Authors be like: "Got some great writing material...thanks to my mischievous kids." | Source

This is Why Authors Need Silence When Writing

It started like this:

"The night sped by quickly as Michael awaited for the Calvary in desperation, his heart Wyatt will you stop doing that racing and peanut butter sing bubble guppies from the beating wildly."

That sentence is living proof these grammatical, catastrophic errors do happen to Authors whose children are home while they are trying to work.

When school is in parent's still stay busy, too much on our mind and too many things on the check list.

When school lets out for the summer, then begins the endless hassle of a never ending stream of over work load into the world of fractured parenting, on the brink of a total breakdown to insanity.

If you are one of those parent's such as myself who work a full time job and write at night, on your days off, or whenever you can, then you know exactly what I mean.

Throw your morning routines out the window.

Just as you think you may get a momentary lapse in your hectic world, and can indulge your imagination into a faraway place you are creating, here they come!

It starts raining. The dog is wet.

The kids need another snack. Since school has been out their bellies are like the great gorges of the deep west, and I don't think they have even explored them all yet. Or is that the Ocean?

Okay, its the ocean that hasn't been fully explored yet, and Children's tummies are like that endless void of which there is no return.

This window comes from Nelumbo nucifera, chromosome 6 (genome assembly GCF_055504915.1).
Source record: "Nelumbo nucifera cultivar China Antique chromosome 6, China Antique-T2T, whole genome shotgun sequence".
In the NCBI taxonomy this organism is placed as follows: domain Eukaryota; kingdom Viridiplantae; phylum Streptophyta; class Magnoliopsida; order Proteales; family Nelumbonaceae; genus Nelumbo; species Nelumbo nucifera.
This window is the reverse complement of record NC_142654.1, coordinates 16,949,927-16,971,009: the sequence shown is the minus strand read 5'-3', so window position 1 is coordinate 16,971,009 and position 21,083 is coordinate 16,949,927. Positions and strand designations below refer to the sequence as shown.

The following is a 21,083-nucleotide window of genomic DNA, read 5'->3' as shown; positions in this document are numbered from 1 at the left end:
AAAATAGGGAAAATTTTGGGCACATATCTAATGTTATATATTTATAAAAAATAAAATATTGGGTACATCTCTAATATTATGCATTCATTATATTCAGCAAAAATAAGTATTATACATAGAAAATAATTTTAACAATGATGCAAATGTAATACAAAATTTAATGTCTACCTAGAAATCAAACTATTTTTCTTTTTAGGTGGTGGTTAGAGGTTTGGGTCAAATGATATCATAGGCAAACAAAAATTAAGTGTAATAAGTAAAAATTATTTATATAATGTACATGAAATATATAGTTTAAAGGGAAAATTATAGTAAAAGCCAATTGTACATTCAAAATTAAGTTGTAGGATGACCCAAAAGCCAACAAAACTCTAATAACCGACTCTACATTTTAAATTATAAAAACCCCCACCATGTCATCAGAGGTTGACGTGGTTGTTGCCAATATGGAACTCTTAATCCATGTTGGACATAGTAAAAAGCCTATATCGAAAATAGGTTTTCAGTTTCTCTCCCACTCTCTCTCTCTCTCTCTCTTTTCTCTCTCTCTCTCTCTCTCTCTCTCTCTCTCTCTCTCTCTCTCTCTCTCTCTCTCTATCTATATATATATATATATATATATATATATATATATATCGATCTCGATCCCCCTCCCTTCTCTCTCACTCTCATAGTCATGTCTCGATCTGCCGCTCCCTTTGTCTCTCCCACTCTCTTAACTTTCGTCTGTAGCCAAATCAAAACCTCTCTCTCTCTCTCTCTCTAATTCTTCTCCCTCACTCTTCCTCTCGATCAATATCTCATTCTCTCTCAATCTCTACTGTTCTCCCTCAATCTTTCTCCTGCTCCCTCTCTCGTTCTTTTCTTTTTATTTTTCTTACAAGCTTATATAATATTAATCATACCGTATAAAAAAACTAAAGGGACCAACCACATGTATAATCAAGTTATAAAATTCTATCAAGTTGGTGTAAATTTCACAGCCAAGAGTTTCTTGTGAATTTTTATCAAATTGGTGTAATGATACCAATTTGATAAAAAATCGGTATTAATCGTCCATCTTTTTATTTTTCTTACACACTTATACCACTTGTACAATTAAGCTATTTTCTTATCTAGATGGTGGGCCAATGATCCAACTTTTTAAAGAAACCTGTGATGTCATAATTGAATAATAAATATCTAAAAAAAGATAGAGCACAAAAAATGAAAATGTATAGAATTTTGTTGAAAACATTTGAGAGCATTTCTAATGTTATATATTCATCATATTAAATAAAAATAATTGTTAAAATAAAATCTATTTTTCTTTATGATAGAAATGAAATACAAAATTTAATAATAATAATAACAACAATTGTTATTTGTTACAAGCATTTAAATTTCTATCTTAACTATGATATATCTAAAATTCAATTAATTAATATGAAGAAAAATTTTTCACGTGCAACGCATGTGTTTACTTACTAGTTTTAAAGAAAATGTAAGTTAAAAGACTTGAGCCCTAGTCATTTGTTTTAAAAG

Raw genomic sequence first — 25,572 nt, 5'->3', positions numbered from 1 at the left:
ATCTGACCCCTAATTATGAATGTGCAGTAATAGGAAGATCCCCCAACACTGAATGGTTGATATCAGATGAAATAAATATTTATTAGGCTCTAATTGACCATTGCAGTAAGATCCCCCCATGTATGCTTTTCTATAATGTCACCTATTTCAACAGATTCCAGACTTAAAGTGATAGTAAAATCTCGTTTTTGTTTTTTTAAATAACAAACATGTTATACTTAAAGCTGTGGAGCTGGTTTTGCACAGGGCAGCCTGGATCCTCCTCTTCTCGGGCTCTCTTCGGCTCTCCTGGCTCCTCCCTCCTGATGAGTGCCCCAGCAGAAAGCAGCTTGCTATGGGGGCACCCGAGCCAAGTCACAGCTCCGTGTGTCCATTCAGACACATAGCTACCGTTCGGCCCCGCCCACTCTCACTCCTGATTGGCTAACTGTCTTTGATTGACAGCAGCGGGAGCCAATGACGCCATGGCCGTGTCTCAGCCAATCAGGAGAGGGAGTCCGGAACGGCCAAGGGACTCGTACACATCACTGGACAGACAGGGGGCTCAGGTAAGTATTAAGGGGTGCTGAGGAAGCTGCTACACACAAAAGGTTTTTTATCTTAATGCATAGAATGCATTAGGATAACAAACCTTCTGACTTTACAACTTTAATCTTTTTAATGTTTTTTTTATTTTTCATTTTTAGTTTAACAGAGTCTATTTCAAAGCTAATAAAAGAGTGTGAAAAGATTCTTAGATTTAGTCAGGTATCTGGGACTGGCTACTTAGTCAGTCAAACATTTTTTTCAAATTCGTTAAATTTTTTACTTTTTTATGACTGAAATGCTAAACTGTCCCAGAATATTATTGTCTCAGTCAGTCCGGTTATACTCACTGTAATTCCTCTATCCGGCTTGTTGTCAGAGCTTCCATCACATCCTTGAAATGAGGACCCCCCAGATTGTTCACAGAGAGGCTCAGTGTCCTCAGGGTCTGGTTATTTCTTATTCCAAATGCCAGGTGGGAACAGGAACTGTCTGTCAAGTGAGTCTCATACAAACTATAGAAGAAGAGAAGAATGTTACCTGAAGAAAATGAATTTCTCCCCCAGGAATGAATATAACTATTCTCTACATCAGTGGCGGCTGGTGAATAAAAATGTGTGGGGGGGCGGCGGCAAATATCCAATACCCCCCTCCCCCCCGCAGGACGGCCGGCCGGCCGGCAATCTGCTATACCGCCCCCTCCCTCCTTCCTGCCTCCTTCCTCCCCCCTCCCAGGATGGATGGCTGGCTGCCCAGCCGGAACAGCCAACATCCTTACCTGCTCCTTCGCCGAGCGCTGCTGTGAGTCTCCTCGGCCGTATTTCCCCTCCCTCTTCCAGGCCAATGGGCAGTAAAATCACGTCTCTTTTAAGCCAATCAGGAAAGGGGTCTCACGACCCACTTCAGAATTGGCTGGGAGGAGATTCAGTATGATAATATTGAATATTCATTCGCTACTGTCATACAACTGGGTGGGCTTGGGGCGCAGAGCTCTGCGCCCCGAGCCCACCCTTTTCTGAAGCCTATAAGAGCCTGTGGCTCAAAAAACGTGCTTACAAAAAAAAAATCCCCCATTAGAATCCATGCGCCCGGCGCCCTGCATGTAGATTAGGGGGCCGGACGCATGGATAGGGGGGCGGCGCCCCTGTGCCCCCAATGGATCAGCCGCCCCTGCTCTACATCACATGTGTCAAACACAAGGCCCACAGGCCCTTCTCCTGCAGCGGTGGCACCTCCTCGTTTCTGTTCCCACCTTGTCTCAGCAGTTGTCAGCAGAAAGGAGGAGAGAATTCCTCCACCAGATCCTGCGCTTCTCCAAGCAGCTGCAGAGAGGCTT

I have even allowed my children to sit at the table with me and "play quietly" so I can still work. By the end of ten minutes, I find my mind humming a song to some weird cartoon on television they just have to watch every morning.

I do that because children cannot, I repeat, cannot absolutely keep their minds silent. It is ingrained deep into their inner character that even when their lips aren't moving, they hum a tune or do something that makes noise.

To my horror, as I review an article or a book I am working on, I have found so many errors because I can start typing a sentence and it ends up looking like the one above because the kids interrupt me at the most inopportune times.

Here it is again, in case you were wondering: "The night sped by quickly as Michael awaited for the Calvary in desperation, his heart Wyatt will you stop doing that wildly and peanut butter sing bubble guppies from the beating wildly."

That sentence happened as a direct result of my son interrupting me working on a battle scene and asked: "Mom. Mom. I'm hungry." He said.

I remember telling him: "Peanut Butter sandwich."

My other two younger children were in the living room, watching Bubble Guppies. Humming wildly.

I know my children will not stay little, and one day I will miss the times I messed up a sentence due to my kids silly antics.